mabfan (Michael A. Burstein) (mabfan) wrote,
mabfan (Michael A. Burstein)

DNC Thoughts, the Speech, and the Space Program

Like many of us, I wanted to catch as much of the Democratic National Convention on television as I could. Unfortunately, it's been a busy week; gnomi's left ankle has been in pain, making it hard for her to get around; and we've had a few visitors pop in during the evenings. (Not to mention that a friend of ours gave birth yesterday afternoon to an eleven pound three ounce baby boy, and Nomi's helping coordinate meals for their family.) So although the TiVo has been dutifully recording C-SPAN's coverage, I haven't really paid much attention. (Besides which, Monday night there was a new episode of The Middleman on. How can I possibly watch the convention if it's going up against The Middleman? But I digress.)

I also sometimes wonder how much I really need to watch the conventions on television. Although I do consider myself politically aware and engaged, and I understand the civic importance of the conventions, the simple fact is that my own vote is not going to change unless my candidate does something terribly egregious between now and election day. I'm not a swing voter, and even though in the past I've split my votes across various party lines, in this particular election I feel very strongly about how I need to vote.

(If you don't know by now my political leanings, it's probably not that hard to guess.)

Despite those thoughts above, I still wanted to watch the speeches. But for the most part, I missed them. I did get to see Bill Clinton and Joe Biden speak on Wednesday night, but our watching of those speeches was interrupted by various things. (I'm very glad for the TiVo pause button.) However, there was one speech that I did not want to miss, and that one, of course, was last night's speech from Barack Obama.

I'm a very big student of history, and I like to keep track of anniversary dates in my personal calendar. For quite a few years now, I've had a note in my calendar that August 28 was the anniversary of Martin Luther King's "I Have a Dream" speech. So the fact that Obama's speech was happening on the 45th anniversary of King's speech was something I've kept in mind ever since they announced the dates of the convention.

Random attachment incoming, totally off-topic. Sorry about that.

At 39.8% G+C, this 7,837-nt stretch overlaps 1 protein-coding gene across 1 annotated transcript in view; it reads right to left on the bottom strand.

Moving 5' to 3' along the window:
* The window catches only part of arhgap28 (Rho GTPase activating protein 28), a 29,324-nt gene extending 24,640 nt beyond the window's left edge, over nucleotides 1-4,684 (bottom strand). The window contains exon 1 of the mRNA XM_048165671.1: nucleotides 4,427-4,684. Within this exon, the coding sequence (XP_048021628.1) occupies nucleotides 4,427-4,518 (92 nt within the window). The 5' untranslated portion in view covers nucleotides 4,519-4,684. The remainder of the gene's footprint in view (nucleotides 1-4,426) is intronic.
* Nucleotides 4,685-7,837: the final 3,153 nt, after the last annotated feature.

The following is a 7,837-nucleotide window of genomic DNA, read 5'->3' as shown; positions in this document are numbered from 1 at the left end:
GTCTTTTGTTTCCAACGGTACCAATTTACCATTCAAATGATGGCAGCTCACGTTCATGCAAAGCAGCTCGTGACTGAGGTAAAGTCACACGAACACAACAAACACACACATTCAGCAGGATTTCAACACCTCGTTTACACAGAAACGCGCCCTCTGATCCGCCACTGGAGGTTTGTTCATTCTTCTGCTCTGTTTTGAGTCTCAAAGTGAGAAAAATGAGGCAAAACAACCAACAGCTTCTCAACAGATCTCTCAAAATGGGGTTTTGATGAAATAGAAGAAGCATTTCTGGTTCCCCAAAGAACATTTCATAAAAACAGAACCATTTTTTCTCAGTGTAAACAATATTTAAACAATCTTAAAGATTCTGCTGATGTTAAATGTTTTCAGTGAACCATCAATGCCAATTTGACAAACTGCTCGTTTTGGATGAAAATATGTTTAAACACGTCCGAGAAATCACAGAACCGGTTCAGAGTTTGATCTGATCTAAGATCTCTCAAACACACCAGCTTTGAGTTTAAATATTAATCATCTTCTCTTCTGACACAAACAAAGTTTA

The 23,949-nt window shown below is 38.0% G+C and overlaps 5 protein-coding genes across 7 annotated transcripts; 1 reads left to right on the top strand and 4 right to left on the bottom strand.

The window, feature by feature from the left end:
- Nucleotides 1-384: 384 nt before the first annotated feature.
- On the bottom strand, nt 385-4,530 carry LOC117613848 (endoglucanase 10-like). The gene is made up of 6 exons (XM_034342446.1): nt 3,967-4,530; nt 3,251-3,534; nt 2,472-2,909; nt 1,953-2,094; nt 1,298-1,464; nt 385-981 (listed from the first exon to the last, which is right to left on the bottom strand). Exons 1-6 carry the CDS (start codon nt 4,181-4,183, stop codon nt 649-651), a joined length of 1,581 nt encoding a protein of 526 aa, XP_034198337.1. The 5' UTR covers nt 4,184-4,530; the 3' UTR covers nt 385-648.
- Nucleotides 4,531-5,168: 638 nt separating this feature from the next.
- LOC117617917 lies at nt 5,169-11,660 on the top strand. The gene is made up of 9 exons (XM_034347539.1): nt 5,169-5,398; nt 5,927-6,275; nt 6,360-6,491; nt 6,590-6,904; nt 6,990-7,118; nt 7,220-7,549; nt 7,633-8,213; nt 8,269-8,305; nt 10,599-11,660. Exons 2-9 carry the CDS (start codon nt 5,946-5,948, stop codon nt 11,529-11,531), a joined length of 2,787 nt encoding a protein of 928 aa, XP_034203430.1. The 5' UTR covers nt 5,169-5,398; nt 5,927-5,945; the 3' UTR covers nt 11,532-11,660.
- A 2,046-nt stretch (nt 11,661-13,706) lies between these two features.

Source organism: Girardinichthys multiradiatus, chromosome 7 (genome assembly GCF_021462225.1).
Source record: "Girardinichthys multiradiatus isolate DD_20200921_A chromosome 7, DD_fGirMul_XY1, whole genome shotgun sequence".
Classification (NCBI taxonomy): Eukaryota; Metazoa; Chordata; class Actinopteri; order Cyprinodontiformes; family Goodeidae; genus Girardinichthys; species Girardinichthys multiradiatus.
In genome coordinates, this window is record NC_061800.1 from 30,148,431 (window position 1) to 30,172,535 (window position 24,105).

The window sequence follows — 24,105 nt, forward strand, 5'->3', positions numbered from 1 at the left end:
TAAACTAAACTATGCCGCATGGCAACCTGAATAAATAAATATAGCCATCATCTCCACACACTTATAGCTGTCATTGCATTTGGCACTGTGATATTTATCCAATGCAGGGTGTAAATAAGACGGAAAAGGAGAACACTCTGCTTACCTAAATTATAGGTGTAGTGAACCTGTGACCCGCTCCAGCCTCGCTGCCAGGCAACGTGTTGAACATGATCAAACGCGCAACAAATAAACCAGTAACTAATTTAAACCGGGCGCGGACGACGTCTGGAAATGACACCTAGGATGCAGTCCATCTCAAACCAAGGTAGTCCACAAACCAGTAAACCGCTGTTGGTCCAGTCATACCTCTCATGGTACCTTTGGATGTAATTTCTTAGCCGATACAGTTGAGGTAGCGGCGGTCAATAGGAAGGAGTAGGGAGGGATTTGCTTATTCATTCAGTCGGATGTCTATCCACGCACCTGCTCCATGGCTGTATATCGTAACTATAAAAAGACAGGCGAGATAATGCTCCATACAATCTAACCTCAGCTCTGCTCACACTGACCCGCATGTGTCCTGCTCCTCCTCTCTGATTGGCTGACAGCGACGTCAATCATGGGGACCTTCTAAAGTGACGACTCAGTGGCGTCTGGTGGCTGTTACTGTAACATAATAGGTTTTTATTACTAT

Others have spoken about Obama's exact words, and what it means for the Democratic party. For me, the important aspect of Obama's acceptance of his nomination is the sheer historic value. We've come so far. Last night, as I watched his speech, it was a moment to bask in history. The fact that an African-American man is running as a major party candidate for president of these United States, and that for the most part his race is a's amazing. I'm told that it felt like a major step to Catholics when John F. Kennedy won in 1960, and I know how proud much of the Jewish community felt when Joe Lieberman won the majority vote in this country as the vice-presidential candidate eight years ago. (Let's ignore for the moment what Lieberman has done since then.) Barack Obama's candidacy is another huge step forward, something that should make all Americans proud.

Okay, now onto the space program.

Folks may recall that back in January, after my candidate had left the race (and let's not say more about him either), I found it very difficult to choose between Obama and Clinton. I decided to base my vote on their plans for the space program, and at the end of the month, I asked people for information on their respective space exploration platforms. Sadly, at the time there wasn't much either of them was saying on this issue.

But now that we're heading toward the general election, we have more comprehensive statements from both of the major party candidates. A friend of mine (hi, M.!) pointed me to Presidential Candidates Outline Space Policy at the Planetary Society website. Both candidates provided text on their space policy, and the Planetary Society is offering them sans comment. I encourage people to go read them, and as for myself, I will add only two notes displaying my personal bias. First of all, Barack Obama's statement includes a section titled "Embracing Human Space Exploration," in which he endorses the idea of a return to the moon by 2020, whereas McCain's seems less specific.

Secondly, Obama's statement on space policy is longer.

Go read them if you have time, and feel free to come back here and tell me what you think.

And if you haven't been watching it yet, check out The Middleman on the ABC Family Channel. They need all the viewers they can get.
Tags: history, personal, politics, science, space, television

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